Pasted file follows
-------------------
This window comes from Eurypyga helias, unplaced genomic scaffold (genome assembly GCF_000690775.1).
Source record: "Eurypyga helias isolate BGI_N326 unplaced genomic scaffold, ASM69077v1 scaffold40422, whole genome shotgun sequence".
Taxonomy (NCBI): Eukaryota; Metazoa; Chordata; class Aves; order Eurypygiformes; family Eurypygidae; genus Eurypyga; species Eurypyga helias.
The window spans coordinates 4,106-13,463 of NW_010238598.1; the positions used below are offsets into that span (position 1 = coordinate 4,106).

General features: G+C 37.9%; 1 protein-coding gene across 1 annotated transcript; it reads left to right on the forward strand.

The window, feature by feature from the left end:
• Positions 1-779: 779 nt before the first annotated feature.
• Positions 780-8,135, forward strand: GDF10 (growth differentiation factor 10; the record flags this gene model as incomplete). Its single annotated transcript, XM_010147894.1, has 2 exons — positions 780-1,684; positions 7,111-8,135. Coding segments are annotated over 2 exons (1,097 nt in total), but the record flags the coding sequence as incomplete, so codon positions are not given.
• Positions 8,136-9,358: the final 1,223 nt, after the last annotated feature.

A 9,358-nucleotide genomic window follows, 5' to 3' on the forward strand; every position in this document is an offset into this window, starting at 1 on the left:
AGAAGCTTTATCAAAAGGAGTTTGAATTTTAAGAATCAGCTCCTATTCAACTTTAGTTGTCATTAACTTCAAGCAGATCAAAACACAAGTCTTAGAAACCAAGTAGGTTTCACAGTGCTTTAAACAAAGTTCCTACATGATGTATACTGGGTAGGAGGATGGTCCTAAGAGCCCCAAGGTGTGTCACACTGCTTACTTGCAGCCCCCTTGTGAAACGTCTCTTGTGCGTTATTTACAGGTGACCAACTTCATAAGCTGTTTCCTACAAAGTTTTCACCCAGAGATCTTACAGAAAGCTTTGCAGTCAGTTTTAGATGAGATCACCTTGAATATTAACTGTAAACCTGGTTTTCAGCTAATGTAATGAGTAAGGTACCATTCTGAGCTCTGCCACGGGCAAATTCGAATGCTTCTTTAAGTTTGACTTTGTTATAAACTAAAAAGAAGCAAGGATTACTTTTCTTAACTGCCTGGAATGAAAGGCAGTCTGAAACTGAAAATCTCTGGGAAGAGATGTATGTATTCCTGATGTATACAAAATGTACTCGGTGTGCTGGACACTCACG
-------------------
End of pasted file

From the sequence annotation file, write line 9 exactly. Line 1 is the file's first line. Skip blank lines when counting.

• Positions 8,136-9,358: the final 1,223 nt, after the last annotated feature.